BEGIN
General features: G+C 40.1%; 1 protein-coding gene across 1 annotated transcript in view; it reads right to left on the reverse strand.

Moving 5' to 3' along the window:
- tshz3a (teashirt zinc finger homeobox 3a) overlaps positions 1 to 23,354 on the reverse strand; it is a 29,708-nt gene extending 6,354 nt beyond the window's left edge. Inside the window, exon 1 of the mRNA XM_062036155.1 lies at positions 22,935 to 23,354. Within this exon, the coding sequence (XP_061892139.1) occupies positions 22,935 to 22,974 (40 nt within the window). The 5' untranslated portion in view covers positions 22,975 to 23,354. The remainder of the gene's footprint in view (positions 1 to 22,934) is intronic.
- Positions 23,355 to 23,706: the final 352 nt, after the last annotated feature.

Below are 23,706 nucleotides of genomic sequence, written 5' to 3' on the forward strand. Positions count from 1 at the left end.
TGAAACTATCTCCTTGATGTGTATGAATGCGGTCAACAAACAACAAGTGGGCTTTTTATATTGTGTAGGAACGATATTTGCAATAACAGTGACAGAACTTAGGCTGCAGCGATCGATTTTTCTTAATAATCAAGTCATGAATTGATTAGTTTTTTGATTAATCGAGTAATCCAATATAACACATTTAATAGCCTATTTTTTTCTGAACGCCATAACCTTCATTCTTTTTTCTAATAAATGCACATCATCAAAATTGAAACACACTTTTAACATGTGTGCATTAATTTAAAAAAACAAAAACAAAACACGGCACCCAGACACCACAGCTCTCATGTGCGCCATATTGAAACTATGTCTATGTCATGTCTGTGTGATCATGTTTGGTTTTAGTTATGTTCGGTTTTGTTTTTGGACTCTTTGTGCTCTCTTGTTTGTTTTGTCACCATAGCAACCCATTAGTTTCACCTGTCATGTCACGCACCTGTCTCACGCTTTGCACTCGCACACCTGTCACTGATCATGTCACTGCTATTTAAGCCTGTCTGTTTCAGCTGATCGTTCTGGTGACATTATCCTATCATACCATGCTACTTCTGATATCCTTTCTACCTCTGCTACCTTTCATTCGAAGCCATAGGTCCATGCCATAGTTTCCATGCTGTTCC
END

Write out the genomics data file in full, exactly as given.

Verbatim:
General features: G+C 40.1%; 1 protein-coding gene across 1 annotated transcript in view; it reads right to left on the reverse strand.

Moving 5' to 3' along the window:
- tshz3a (teashirt zinc finger homeobox 3a) overlaps positions 1 to 23,354 on the reverse strand; it is a 29,708-nt gene extending 6,354 nt beyond the window's left edge. Inside the window, exon 1 of the mRNA XM_062036155.1 lies at positions 22,935 to 23,354. Within this exon, the coding sequence (XP_061892139.1) occupies positions 22,935 to 22,974 (40 nt within the window). The 5' untranslated portion in view covers positions 22,975 to 23,354. The remainder of the gene's footprint in view (positions 1 to 22,934) is intronic.
- Positions 23,355 to 23,706: the final 352 nt, after the last annotated feature.

Below are 23,706 nucleotides of genomic sequence, written 5' to 3' on the forward strand. Positions count from 1 at the left end.
TGAAACTATCTCCTTGATGTGTATGAATGCGGTCAACAAACAACAAGTGGGCTTTTTATATTGTGTAGGAACGATATTTGCAATAACAGTGACAGAACTTAGGCTGCAGCGATCGATTTTTCTTAATAATCAAGTCATGAATTGATTAGTTTTTTGATTAATCGAGTAATCCAATATAACACATTTAATAGCCTATTTTTTTCTGAACGCCATAACCTTCATTCTTTTTTCTAATAAATGCACATCATCAAAATTGAAACACACTTTTAACATGTGTGCATTAATTTAAAAAAACAAAAACAAAACACGGCACCCAGACACCACAGCTCTCATGTGCGCCATATTGAAACTATGTCTATGTCATGTCTGTGTGATCATGTTTGGTTTTAGTTATGTTCGGTTTTGTTTTTGGACTCTTTGTGCTCTCTTGTTTGTTTTGTCACCATAGCAACCCATTAGTTTCACCTGTCATGTCACGCACCTGTCTCACGCTTTGCACTCGCACACCTGTCACTGATCATGTCACTGCTATTTAAGCCTGTCTGTTTCAGCTGATCGTTCTGGTGACATTATCCTATCATACCATGCTACTTCTGATATCCTTTCTACCTCTGCTACCTTTCATTCGAAGCCATAGGTCCATGCCATAGTTTCCATGCTGTTCC